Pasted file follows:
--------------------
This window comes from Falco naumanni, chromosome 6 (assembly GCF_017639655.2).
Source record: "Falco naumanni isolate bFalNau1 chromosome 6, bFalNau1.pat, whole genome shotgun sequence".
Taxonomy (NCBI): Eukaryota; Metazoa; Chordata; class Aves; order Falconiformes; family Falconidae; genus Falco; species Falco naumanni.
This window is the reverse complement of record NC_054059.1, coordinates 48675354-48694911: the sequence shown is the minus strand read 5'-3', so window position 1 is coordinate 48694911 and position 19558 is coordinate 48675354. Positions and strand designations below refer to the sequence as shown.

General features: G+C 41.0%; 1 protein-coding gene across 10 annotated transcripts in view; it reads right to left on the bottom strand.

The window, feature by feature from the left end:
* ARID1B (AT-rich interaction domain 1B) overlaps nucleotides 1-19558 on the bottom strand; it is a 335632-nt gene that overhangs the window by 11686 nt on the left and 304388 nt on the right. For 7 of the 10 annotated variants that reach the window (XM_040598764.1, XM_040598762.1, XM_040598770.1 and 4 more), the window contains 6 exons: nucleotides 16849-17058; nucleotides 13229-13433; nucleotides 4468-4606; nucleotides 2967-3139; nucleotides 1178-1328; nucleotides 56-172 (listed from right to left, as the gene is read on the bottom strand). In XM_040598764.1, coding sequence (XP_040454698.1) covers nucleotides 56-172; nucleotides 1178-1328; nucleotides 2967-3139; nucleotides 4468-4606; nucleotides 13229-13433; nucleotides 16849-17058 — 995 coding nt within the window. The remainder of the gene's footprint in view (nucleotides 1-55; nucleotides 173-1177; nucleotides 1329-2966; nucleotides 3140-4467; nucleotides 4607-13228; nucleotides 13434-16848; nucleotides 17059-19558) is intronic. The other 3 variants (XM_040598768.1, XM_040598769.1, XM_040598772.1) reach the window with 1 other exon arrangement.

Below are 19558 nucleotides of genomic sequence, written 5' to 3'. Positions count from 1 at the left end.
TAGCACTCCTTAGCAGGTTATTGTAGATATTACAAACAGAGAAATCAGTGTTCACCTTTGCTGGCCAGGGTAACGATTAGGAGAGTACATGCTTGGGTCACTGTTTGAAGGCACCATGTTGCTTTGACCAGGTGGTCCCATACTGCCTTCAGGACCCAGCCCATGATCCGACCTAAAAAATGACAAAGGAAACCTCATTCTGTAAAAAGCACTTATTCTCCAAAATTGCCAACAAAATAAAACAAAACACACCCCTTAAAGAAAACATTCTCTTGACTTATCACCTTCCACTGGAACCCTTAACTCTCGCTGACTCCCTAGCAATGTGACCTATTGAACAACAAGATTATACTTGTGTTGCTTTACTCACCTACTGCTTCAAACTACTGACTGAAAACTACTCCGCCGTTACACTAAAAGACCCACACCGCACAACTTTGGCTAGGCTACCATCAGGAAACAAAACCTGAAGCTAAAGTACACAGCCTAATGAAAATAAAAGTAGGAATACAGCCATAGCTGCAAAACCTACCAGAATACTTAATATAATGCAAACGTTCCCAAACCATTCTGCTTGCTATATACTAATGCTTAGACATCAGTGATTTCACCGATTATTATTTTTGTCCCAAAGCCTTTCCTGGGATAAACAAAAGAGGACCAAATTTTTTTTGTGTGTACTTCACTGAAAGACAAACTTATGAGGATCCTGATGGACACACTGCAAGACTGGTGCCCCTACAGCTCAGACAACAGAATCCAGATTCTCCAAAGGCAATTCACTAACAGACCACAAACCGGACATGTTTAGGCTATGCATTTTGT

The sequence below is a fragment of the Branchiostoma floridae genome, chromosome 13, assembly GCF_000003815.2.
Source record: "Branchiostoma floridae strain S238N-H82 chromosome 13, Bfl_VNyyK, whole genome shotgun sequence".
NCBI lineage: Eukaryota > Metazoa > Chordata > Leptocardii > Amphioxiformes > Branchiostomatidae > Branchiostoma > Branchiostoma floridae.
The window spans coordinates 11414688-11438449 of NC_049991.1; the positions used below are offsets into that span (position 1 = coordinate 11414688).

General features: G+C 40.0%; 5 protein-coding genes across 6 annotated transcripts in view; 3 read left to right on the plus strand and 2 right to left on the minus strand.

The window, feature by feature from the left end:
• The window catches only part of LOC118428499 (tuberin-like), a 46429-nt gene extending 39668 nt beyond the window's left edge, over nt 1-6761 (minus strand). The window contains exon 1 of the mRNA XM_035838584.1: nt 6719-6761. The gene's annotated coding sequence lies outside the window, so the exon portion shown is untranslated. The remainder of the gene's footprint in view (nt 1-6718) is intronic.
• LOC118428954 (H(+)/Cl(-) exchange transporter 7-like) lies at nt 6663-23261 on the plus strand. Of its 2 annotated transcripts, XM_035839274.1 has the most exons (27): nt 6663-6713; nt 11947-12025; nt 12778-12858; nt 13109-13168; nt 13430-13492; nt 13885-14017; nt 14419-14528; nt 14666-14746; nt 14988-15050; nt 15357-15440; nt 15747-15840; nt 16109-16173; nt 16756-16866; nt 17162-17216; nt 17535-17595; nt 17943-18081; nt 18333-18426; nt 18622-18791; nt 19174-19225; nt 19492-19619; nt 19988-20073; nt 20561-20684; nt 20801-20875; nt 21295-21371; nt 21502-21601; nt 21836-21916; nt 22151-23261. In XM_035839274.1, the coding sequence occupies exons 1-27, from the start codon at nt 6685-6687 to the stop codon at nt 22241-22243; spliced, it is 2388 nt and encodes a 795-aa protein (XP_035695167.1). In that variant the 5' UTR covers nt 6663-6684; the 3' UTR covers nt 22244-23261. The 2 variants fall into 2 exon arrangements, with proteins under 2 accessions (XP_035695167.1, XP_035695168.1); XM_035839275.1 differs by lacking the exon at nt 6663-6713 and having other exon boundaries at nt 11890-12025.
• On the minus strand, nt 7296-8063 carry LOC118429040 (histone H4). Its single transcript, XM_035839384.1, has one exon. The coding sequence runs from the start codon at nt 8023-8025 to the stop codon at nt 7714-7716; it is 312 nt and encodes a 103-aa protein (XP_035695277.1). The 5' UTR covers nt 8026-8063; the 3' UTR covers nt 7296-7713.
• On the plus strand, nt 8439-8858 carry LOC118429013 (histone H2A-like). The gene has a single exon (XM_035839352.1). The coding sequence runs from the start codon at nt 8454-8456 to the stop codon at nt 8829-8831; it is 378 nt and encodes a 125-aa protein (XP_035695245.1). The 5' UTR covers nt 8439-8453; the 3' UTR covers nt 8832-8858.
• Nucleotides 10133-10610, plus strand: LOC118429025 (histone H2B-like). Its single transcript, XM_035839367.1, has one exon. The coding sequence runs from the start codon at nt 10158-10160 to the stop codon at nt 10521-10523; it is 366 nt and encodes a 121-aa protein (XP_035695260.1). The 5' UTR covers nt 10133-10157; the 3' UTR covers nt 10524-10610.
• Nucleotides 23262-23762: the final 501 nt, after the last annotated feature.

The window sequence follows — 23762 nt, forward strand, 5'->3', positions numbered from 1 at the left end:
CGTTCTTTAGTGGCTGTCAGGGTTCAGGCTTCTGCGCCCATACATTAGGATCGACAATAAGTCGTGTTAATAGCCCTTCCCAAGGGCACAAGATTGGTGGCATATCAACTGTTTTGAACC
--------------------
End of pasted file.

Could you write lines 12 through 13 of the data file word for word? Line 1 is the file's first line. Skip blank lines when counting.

NCBI lineage: Eukaryota > Metazoa > Chordata > Leptocardii > Amphioxiformes > Branchiostomatidae > Branchiostoma > Branchiostoma floridae.
The window spans coordinates 11414688-11438449 of NC_049991.1; the positions used below are offsets into that span (position 1 = coordinate 11414688).